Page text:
Compression not the answer to data download overages
Anyone involved in running an internet-related business will tell you that the only certainty is uncertainty. Think about it. The streaming service you thought was hot has turned cold, a mobile game you couldn’t put down is forgotten in a fortnight, and by the time you’ve cracked the latest meme the joke’s over.
Asavie Moda’s role in protecting companies from excessive mobile data downloads means we have a pretty good idea about what content is popular but that’s not our main focus. When we started out, the biggest challenge was identifying a technology solution that wouldn’t be rendered obsolete by the shifting sands of the internet.
Some companies, for example, have looked to curb excessive downloads with compression. When someone lands on a web site they provide an intermediary service by compressing the content before passing the slimmed down version through to the end user’s device.
In theory, compressing data means you’ll get to download more content without hitting your limit at a faster speed. In practice, it quickly runs into trouble if it’s focused exclusively on HTTP. While the protocol still accounts for most web traffic, there are plenty of signs to suggest that it may not always be the case.
Some of the biggest internet names have moved over from HTTP to HTTPS, which has an added encryption layer to protect the privacy and integrity of data. Google ranks sites using HTTPs higher in its searches; Apple will make it mandatory that iOS apps only connect to HTTPS sites by the end of this year. Our own customer research around Asavie Moda reveals that about 70 per cent of business internet usage now takes place over HTTPS.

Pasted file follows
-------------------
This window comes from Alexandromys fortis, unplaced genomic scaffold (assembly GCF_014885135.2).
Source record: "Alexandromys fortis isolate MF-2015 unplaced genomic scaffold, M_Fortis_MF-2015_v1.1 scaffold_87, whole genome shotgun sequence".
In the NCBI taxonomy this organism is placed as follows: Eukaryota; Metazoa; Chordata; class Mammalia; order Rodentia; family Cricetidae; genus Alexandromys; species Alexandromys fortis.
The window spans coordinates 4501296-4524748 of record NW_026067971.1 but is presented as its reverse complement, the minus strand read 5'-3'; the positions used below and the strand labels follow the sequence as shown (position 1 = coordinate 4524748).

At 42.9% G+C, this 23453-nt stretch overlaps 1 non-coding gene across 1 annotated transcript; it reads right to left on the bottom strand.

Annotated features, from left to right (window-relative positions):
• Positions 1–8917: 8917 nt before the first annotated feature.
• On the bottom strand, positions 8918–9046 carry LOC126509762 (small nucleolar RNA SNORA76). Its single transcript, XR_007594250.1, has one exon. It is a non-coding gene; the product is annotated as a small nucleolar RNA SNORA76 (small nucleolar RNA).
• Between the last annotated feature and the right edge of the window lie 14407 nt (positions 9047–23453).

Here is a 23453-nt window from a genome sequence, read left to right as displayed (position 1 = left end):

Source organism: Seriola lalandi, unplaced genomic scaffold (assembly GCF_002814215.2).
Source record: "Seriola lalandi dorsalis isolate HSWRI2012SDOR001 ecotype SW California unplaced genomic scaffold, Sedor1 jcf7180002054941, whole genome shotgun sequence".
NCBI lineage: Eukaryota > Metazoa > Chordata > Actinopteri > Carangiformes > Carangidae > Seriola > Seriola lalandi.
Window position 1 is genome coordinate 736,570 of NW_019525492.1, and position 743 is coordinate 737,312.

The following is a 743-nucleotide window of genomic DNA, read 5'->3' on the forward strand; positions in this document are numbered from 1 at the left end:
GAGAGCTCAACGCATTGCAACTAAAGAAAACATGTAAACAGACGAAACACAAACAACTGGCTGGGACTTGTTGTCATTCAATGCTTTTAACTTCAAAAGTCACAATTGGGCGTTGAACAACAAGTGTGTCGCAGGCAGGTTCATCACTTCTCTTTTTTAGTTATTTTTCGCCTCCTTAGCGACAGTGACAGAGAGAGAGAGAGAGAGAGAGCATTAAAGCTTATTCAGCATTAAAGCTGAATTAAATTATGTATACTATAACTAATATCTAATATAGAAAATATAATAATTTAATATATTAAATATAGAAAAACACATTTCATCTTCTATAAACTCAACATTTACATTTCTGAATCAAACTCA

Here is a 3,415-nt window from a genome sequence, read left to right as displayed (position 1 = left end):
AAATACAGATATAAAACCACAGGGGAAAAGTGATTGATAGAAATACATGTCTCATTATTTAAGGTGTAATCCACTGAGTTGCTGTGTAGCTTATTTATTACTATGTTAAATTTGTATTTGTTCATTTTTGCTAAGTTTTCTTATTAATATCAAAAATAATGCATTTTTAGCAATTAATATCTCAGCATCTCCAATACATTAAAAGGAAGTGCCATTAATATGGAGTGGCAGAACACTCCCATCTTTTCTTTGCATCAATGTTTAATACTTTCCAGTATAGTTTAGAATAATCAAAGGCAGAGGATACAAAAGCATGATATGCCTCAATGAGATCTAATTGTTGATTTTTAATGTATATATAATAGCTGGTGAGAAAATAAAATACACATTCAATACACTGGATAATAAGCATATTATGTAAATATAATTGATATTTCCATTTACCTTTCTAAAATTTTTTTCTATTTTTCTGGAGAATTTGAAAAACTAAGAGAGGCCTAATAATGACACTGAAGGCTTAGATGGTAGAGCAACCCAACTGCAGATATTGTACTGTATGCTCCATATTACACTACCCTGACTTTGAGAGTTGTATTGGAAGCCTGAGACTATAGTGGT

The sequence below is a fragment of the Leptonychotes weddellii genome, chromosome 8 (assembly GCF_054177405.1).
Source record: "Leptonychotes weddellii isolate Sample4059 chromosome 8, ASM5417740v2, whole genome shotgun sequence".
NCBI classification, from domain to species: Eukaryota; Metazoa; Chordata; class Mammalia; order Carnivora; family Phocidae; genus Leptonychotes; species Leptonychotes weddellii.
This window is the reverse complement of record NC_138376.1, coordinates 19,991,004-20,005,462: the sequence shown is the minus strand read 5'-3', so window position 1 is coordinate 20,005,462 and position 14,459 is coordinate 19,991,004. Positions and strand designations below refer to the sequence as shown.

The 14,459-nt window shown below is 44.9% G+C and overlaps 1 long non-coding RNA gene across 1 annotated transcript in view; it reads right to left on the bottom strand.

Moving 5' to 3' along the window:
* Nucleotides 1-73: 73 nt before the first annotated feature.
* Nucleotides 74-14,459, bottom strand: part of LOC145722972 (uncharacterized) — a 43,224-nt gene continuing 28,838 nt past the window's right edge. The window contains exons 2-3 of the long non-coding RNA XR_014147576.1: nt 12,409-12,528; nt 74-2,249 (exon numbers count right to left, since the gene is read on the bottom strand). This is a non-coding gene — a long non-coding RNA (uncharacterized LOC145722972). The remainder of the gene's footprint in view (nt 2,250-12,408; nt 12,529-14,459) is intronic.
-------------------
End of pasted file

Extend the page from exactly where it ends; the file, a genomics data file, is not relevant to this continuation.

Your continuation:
Another issue is the growing use of different transport protocols on the web. Ubiquitous Voice over IP services run over UDP because it’s connectionless and faster. Packets of data might get lost in transit but they won’t seriously damage the quality of the call. Streaming services like Spotify, however, require a more exact transport layer and use TCP which prioritizes accuracy over speed. It has congestion controls and the ability to re-send lost packets, making sure all the data gets through.
The point is that if you attach yourself to web protocols as a way of reducing download volumes you risk being overtaken by events and left running an incomplete service in a notoriously fast-changing industry.
We launched Asavie Moda as a cross between an EMM (Enterprise Mobility Management) and a MDM (Mobile Device Management) solution, filling a gap for organizations that wanted to better manage how their employees consumed mobile data. Our focus is very much on putting the customer in control.
Because of the pace of change and innovation around the mobile internet, we weren’t prepared to second guess protocols and content services, let alone speculate on the types of content people want to consume. Everything changes all the time. So we came up with the idea of SIM-based solution coupled to a cloud-based portal.
Asavie Moda lets organizations control precisely what their employees can and can’t download through the web portal where they can set precise parameters on a SIM-by-SIM basis from 25 categories of web site covering 900 million domains.
You can also manage speeds of your data access. If you want to apply a restriction that will allow access to email and light web browsing, but will deter the user from accessing streaming video on their mobile device, consider setting the Restricted Connection Speed to 400Kb/s.
The ability to set policies and rules at the device level, on your terms with your own inhouse technology, is the only guaranteed way keep to mobile data usage under control.
Learn more about better mobility management by downloading our EMM eBook